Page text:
E-mail is so ubiquitous that we forget that it isn’t talking on the phone or having a conversation in person. Subtlety, facial expressions, or tonality are all lost in an e-mail message. I have found this has gotten me in trouble when I think I’m being funny, subtle, or sarcastic in an e-mail. And, the habit many of us have of forwarding a joke, photo, or an article creates even greater problems in many cases.
I think e-mail should probably be treated as Eliza Doolittle was advised in My Fair Lady about making conversation. “Stick to the weather and health” was Professor Higgins’s caution. Even that proved problematic as Eliza went into too much embarrassing detail about her own family’s health, before she completely blew it with her expletive encouraging one of the racehorses to “move your bloomin’ ass!”
I read recently that e-mail, like so many new technological innovations, may be receding in popularity among the younger generation in favor of instant messaging (on cell-phones and computers) or “tweeting” via Twitter, which is limited to something like 140 characters of text. Acronyms are the norm and the list of these short cuts, like “ttyl” (talk to you later) or “btw” (by the way), just keep growing and growing.
Correspondence, like in the days of pen and ink, has gone the way of the horse and buggy. But, e-mail is its own special creature and I’ve found it rampant with potential misunderstandings and strains on relationships. I can’t tell you how many times I’ve been stung by an e-mail reply to something I’ve sent out that I felt that person might really enjoy–or maybe, God forbid, learn something from. “My bad,” to quote my son, as I’m learning that almost no one but those closest to you want such e-mail.
For me, it’s learning whole new behavior, rules, and etiquette. And, there are actually some new rulebooks, though for me it’s been mostly learning by trial and error. An early book on this subject is Send: The Essential Guide to Email for Office and Home by David Shipley and Will Schwalbe. Amazon.com’s review said:
Funny, engaging, and oh-so-practical, Send is the ultimate etiquette handbook for email, making David Shipley and Will Schwalbe the “Miss Manners” resource for the digital age. Full of practical insights, Send is an invaluable resource for anyone who uses e-mail, and is guaranteed to help you “think before you click.”
I’m just not sure I want to consult it for every decision regarding e-mail.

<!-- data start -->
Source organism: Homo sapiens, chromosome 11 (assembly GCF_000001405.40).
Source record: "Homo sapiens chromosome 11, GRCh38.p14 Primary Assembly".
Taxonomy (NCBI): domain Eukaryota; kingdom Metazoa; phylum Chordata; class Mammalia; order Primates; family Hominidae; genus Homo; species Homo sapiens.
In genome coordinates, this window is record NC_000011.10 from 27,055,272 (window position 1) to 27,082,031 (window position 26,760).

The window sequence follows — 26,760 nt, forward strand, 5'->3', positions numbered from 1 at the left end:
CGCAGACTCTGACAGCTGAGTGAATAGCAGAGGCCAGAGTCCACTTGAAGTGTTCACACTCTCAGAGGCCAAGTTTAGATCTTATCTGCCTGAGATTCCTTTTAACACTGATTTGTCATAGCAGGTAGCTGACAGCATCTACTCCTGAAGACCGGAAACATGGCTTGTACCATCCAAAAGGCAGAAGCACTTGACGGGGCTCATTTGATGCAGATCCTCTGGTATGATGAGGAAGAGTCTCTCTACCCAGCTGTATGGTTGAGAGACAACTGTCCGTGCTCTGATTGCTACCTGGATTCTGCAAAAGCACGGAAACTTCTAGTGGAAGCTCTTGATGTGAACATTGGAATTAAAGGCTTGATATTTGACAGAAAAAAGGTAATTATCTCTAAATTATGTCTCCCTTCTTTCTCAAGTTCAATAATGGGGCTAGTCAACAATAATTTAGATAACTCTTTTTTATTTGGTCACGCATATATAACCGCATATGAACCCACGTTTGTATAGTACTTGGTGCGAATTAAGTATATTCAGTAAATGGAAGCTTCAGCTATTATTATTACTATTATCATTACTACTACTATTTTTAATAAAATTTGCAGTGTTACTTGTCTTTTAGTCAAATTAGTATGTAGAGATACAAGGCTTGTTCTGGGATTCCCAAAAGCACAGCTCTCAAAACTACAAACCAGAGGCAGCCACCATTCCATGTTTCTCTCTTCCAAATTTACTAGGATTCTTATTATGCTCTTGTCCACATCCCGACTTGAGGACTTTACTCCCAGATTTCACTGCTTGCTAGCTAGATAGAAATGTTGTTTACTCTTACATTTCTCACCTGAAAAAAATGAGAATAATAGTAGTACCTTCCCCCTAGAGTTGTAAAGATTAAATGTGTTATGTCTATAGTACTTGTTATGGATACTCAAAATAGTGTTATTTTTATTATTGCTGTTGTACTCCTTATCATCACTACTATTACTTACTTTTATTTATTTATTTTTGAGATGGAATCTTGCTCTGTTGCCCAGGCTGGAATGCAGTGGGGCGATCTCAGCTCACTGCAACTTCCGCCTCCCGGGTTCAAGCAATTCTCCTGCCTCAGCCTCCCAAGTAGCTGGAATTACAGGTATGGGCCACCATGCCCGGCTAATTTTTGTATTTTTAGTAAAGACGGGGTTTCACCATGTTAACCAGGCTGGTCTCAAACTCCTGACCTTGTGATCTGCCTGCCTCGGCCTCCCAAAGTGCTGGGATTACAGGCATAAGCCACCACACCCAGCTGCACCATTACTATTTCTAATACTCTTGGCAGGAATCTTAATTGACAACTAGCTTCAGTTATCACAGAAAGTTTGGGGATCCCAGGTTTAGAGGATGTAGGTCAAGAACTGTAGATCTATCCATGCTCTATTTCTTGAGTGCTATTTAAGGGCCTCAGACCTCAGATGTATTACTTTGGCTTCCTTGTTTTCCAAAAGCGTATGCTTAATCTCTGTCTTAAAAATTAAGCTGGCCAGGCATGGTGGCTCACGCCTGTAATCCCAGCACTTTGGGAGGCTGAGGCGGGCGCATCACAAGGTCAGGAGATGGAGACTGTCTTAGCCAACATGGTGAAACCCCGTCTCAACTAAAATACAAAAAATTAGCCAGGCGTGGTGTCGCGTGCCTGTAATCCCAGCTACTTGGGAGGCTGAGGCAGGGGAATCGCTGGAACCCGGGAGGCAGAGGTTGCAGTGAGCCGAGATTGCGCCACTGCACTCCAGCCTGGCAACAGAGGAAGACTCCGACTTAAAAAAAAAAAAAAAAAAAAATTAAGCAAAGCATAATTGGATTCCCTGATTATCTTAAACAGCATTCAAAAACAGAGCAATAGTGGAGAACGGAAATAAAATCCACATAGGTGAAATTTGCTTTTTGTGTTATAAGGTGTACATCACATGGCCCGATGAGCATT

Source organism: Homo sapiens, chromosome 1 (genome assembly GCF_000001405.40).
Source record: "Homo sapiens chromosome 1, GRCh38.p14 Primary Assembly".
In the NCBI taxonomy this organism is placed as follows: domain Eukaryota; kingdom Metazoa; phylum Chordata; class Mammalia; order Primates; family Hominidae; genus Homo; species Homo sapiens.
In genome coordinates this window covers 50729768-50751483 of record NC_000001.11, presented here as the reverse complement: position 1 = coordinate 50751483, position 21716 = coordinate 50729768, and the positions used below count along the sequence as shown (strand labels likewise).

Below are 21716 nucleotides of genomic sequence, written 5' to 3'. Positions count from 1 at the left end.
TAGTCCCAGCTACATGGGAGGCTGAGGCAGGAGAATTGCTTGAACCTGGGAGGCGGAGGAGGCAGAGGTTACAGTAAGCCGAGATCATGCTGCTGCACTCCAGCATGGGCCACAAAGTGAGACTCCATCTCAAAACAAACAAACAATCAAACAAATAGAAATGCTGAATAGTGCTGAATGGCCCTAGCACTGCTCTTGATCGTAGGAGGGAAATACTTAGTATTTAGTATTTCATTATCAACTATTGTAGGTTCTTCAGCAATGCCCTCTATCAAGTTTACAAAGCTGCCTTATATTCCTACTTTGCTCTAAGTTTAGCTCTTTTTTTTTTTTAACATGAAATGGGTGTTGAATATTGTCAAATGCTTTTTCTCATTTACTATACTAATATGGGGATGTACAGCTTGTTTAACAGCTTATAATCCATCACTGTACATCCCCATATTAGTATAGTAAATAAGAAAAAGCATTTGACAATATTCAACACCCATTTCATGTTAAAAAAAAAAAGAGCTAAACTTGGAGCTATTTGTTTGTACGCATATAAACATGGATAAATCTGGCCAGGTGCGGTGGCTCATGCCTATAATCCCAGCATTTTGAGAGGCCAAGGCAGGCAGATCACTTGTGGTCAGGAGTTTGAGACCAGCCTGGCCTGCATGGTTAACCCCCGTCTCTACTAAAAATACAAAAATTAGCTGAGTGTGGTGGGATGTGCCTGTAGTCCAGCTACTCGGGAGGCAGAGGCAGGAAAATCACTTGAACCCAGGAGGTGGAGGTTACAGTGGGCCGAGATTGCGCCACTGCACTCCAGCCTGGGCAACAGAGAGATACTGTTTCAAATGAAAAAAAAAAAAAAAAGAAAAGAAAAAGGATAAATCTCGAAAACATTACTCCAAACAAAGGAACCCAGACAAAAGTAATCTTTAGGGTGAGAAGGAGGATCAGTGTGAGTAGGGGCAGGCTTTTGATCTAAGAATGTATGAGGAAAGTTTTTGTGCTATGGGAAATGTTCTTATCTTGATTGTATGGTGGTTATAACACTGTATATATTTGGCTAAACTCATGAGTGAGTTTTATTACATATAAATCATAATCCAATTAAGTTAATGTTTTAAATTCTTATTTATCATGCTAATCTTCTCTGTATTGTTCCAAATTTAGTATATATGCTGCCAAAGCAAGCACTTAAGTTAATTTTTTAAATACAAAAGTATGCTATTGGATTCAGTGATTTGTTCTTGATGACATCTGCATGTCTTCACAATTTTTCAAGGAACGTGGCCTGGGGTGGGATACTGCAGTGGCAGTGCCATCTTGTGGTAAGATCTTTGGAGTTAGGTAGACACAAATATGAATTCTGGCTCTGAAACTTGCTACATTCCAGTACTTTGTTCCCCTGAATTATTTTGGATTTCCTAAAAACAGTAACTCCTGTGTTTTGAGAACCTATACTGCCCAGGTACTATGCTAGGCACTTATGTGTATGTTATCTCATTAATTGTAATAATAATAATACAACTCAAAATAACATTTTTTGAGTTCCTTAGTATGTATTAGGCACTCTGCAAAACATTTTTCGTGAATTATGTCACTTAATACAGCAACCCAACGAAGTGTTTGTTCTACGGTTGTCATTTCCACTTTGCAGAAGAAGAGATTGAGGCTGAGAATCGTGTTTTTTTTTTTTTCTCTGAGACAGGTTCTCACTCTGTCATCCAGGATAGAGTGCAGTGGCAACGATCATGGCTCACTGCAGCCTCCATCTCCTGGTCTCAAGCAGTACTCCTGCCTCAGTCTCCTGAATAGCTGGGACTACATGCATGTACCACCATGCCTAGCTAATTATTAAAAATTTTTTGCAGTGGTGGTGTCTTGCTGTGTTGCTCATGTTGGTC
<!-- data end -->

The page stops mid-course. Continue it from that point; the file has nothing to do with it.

My wife is very typical for a woman as she prefers to talk vs. correspond via e-mail with me, her husband. When we’re apart, I think it’s easier to just put a sentence or two in an e-mail, especially if it’s just a simple question. This is a case where I must take into consideration her feelings and pick up the phone and call.
My boys, on the other hand, totally ignore my e-mail but respond instantly to a text message. My younger son is truly glued to his cell-phone as he’s messaging his friends constantly. It’s amazing. I never see him on the phone unless it’s a fellow classmate calling about a homework issue or problem. He also doesn’t make as many play dates as when he was in elementary school, though he clearly has many friends. Is this emblematic of the times?
As for me, my biggest disappointment has been the reactions of some friends to e-mail that I’ve sent with an article that I felt was important. I don’t send anything of a political nature anymore to those friends who think the “other way,” but even many of my like-minded friends have asked me to stop sending them any e-mail of a non-personal nature. If it’s to check on how they’re doing, make plans to get together, wish someone a happy birthday, or the like, it is fine. Just don’t send them that healthcare column by a noted writer or something dealing with the Middle East.
I am a passionate man in everything I do, so when my friends react this way, it hurts and disappoints. As I’ve often declared, most everyone knows where the delete button is and, if there’s respect for the person sending such an e-mail, how difficult is it to peruse a few sentences to see if it’s of interest. Then, if it doesn’t grab you, just hit “delete.” I have fought this for too long and am throwing in the towel. Now, I just send out those sorts of e-mail to the much-reduced list of friends and family that welcome them and often send me the same in return.
Our children are growing up with this and other technology, and it will all be a part of their lives hereafter. They don’t have memories of 8-track tapes, reel-to-reel recording tape, LPs, or transistor radios. To them, early cell-phones were big and clunky. So, I will bet they will develop an instinctual knowledge of e-mail and other new-tech etiquette. As it evolves, they’ll evolve with it. But, for my generation and me, it’s a struggle in the same way my parents could never learn to program their video tape recorder or store a phone number in a cell-phone.
Image credit: Sigurd Decroos
Bruce Sallan’s second book is an e-book only – “The Empty-Nest Road Trip Blues: An Interactive Journal from A Dad’s Point-of-View” – and costs a whopping $2.79 for PDF and $2.99 on Amazon/Kindle. It’s a travelogue, an emotional father-son story, and it contains 100 photos and 7 original videos. Bruce is also the author of “A Dad’s Point-of-View: We ARE Half the Equation” and radio host of “The Bruce Sallan Show – A Dad’s Point-of-View.” He gave up a long-term showbiz career to become a stay-at-home-dad. He has dedicated his new career to becoming THE Dad advocate. He carries out his mission with not only his book and radio show, but also his column “A Dad’s Point-of-View”, syndicated in over 100 newspapers and websites worldwide, his “I’m NOT That Dad” vlogs, the “Because I Said So” comic strip, and his dedication to his community on Facebook and Twitter. Join Bruce and his extensive community each Thursday for #DadChat, from 6-7pm PST, the Tweet Chat that Bruce hosts.